The transformation from racks of physical hardware hosting sites and services to cloud computing has provided organizations with better flexibility and reduced costs. Attackers have seen the benefits to this model and are also taking advantage of cloud computing to make more money, evade detection and empower new threat actors.
There are probably few security professionals that don’t have a list of “clean” and “dirty” hosting providers. Many of us can recognize IPs that come from these dirty providers on sight. We know the ones that don’t ask questions, don’t patch their software, and look the other way when a flood of attack traffic comes from one of their data centers.
Technology evolves and more and more organizations are using cloud services from multiple vendors. Each provide flexibility, as well as a cost reduction.
Attackers evolve too, even if their end goals often remain the same. Attackers quickly learned how to compromise and take advantage of hosted providers. Savvy attackers turned to cloud infrastructure as a way of providing for new types attacks. DDoS-as-a-service, malware- as-a-service, and ransomware-as-a-service are all options available to attackers in the underground economy and on the dark web today. Other attackers use stolen credit cards or other credentials to buy time on a cloud service provider. This allows them to spin up an attack quickly and then move on when the credentials are locked or the cloud instance is purged.
In many ways this migration mirrors that of legitimate businesses. It is much less financially advantageous for attackers to maintain large botnets and maintain the knowledge and expertise needed to avoid detection and grow the bot. The fact that it is much easier to pay somebody else to maintain these things and simply rent time should sound very familiar to anybody that uses a cloud service application like Salesforce or Oracle. The advantages for the attackers are very similar to the advantages gained by a legitimate business. Attackers can offer chunks of their botnet or attack infrastructure for sale. They can gain more money, usually bitcoins, by segmenting their entire bot and selling time on it individually.
DDoS-as-a-service has been around for quite some time and was probably the first foray into the attack-as-a-service model. DDoS-as-a-service was very successful because it removes the necessity for maintaining a large botnet from the attackers themselves. Bot herders could focus instead on growing their botnet and modifying the malware that they used in order to exploit new systems rather than worrying about how much an individual attack was going to impact the botnet as a whole.
From there it was a very short jump to segmenting the bot and allowing for multiple customers to use chunks of it as they needed, rather than throwing the full weight of the bot at a given target. Many of these services operate under the aegis of a “stressor service” for websites to make sure their sites work under load. However, this was merely a fig leaf for the real purpose which was allowing anybody with bitcoin or a credit card to purchase time on a bot and direct attack traffic to a website of their choosing.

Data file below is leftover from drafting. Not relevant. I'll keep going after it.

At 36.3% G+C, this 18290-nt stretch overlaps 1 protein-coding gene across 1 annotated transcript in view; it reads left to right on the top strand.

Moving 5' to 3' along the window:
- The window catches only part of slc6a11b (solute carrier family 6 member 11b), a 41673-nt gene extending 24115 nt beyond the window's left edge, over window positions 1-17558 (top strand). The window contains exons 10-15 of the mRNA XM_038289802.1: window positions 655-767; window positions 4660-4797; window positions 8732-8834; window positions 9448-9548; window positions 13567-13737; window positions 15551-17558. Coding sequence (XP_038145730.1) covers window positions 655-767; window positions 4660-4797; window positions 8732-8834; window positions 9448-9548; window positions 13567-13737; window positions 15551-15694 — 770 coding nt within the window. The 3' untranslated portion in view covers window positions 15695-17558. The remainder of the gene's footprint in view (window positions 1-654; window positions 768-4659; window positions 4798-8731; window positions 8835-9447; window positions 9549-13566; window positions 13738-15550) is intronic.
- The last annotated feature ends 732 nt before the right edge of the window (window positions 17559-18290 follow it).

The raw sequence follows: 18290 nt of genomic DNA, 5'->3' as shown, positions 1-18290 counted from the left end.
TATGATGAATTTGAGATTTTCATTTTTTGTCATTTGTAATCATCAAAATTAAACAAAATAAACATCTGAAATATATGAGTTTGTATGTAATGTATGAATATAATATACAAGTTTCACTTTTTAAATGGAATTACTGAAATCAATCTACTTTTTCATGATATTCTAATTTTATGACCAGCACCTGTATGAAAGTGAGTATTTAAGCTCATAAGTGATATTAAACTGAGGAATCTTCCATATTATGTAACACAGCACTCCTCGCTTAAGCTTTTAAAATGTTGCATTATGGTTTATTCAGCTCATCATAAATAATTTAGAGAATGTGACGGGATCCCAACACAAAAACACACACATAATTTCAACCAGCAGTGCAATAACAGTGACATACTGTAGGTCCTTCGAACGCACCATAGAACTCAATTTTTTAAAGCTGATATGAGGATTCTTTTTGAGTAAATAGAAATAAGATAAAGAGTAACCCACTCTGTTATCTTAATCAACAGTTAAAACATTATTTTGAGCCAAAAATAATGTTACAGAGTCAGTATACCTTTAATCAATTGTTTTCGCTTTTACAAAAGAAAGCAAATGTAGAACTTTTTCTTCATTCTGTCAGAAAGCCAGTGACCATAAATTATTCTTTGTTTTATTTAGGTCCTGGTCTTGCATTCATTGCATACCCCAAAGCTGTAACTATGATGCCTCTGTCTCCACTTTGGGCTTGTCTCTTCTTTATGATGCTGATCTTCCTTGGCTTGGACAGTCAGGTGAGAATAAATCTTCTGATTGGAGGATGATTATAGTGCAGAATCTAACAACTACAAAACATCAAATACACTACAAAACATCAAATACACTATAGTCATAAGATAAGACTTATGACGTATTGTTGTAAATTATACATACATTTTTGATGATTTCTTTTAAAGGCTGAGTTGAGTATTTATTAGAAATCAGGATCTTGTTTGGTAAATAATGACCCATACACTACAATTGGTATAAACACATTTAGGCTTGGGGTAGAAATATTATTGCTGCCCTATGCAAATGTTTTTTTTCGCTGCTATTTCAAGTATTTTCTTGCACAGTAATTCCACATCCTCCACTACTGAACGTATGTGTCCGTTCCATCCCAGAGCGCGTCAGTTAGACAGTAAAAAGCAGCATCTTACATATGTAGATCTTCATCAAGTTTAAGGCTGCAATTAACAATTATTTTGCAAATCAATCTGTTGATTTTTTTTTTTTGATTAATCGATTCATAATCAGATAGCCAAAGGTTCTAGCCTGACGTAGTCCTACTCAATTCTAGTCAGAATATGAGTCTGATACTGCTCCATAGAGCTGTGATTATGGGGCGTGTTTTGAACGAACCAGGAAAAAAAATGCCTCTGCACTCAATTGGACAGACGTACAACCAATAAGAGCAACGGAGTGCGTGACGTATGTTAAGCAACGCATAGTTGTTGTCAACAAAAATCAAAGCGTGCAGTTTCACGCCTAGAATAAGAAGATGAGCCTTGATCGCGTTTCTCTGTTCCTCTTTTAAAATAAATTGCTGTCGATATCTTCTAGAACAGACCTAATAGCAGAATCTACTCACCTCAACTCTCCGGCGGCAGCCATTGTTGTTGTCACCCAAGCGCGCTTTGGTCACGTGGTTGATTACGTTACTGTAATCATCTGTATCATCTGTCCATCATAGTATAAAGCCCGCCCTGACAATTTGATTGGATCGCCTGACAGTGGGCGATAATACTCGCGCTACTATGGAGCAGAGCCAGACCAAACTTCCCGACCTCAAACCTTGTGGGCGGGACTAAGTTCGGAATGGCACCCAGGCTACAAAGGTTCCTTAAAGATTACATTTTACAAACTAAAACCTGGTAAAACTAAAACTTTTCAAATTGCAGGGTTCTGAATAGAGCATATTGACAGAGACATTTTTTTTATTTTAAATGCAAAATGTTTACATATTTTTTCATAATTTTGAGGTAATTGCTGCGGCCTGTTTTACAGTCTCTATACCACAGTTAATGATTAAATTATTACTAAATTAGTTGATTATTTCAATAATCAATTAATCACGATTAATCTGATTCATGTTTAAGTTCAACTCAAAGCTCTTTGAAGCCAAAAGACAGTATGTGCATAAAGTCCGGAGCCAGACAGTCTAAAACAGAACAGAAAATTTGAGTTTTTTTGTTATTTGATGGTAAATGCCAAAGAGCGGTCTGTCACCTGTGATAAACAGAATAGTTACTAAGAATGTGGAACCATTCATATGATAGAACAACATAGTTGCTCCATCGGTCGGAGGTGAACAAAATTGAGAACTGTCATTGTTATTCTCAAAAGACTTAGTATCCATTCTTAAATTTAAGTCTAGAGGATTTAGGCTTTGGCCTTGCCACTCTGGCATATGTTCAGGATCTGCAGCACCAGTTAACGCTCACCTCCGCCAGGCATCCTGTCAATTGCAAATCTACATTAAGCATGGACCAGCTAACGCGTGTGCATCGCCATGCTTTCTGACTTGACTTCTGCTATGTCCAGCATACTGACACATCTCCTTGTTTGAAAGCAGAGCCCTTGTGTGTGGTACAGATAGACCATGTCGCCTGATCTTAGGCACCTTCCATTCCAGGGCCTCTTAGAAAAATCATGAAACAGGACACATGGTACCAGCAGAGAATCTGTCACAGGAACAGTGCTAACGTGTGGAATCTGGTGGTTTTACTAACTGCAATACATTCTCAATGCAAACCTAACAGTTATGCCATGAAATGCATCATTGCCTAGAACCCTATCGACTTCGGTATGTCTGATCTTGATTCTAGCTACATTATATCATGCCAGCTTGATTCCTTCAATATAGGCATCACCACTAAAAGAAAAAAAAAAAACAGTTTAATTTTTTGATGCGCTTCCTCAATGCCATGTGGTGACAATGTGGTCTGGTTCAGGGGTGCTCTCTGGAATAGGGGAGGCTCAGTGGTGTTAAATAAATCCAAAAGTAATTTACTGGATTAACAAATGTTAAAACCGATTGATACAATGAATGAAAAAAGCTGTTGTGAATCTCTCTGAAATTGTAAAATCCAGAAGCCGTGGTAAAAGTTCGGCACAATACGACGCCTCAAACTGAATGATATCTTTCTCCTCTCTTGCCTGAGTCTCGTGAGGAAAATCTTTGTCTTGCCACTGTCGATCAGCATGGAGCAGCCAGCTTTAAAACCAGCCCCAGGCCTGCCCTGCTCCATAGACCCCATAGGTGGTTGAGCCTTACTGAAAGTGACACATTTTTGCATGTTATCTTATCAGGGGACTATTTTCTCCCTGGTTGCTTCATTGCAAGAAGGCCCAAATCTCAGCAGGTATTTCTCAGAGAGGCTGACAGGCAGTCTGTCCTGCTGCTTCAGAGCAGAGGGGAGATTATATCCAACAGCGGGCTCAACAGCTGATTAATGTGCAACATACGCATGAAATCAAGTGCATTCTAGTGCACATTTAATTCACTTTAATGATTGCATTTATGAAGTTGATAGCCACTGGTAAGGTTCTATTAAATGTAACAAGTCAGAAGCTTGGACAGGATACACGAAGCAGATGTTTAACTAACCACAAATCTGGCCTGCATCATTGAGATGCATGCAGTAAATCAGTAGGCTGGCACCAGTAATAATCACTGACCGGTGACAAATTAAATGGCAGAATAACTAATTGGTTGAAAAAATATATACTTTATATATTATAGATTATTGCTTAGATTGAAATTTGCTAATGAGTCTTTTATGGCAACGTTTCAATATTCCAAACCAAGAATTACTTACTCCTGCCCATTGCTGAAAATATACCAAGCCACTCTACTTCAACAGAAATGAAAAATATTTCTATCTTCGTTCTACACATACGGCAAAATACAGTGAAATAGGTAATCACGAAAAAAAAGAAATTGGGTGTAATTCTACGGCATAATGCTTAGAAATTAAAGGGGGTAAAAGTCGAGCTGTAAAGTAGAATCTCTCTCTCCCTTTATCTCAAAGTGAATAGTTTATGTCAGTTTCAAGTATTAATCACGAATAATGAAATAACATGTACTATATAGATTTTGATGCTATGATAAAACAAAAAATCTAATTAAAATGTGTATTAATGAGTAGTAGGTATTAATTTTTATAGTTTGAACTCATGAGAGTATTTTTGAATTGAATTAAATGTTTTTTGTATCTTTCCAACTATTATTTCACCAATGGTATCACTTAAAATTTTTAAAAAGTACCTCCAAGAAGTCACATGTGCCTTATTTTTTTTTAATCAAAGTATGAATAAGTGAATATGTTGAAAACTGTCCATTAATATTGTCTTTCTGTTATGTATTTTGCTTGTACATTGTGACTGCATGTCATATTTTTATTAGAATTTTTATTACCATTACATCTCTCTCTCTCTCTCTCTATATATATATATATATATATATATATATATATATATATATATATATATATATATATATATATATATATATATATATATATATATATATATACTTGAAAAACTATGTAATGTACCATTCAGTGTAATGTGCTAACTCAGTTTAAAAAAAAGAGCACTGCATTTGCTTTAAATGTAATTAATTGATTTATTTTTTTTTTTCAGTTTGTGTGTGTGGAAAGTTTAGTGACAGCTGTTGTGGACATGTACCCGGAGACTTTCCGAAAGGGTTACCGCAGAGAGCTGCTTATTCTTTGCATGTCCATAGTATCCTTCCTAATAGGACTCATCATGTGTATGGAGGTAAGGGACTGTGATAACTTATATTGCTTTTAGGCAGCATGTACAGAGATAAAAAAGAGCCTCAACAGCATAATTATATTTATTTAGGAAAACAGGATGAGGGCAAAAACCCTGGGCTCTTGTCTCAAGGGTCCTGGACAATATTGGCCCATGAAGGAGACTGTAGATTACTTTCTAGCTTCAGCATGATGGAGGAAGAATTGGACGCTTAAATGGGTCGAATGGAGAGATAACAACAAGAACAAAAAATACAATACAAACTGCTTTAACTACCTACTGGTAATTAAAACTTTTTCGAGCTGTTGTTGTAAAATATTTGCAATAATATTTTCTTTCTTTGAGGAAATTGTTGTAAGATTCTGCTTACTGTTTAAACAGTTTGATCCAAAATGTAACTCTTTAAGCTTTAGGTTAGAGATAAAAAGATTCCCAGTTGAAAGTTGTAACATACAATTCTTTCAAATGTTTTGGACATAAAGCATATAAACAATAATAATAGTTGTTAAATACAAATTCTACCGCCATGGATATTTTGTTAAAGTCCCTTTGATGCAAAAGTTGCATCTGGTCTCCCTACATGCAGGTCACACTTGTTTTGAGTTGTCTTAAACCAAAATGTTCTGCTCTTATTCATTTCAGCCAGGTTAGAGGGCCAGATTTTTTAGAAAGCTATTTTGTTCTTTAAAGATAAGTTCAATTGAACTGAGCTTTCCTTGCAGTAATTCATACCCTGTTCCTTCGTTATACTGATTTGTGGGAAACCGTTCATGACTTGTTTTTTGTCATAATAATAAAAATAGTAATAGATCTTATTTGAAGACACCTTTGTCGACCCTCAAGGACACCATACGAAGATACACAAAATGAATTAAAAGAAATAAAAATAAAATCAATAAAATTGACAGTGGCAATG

The success of this model drove other types of attacks to migrate to the service mode. Ransomware-as-a-service became a very profitable endeavor. Ransomware authors sell turnkey solutions to anybody that has money and provides secure communications, and in some cases even technical support for the victims.
Today, we see a large number of different types of attacks-as-a-service and this makes it very easy for low sophistication attackers to use very high sophistication tools and techniques. Skilled malware authors can use very advanced techniques that would normally be out of the reach of low sophistication attackers, and rather than worrying about being targeted by law enforcement, can simply sell a subscription or a turnkey solution.
This evolution creates new challenges for defenders.
In the past, it would be easy for researchers and security teams with some experience to identify hosting solutions that were known to originate attacks and put them into a network blacklist. This was an easy way to blunt a large number attacks, however as attackers move to cloud services, the fact that there are so many different tenets on these cloud services makes it difficult or impossible to block these IP ranges, and so the first chance of an attack getting past network list is increased dramatically. Additionally, this type of business makes it possible for low sophistication attackers, or attackers without any knowledge at all, to be able to wield very complicated attack tools against targets simply by paying for a license key.
New technologies are constantly reshaping the business landscape, but business leaders also must consider how these can enable new attacks – or make old mitigations obsolete.
(Mike Kun, information security manager, Akamai Technologies. Kun is the manager of Akamai’s Customer Security Incident Response Team (CSIRT). He is also responsible for directing threat intelligence gathering activities and researching the tactics, techniques and procedures of many types of attackers. Kun is a veteran of Akamai Technologies and has previously worked with the Enterprise Security and Information Security teams.)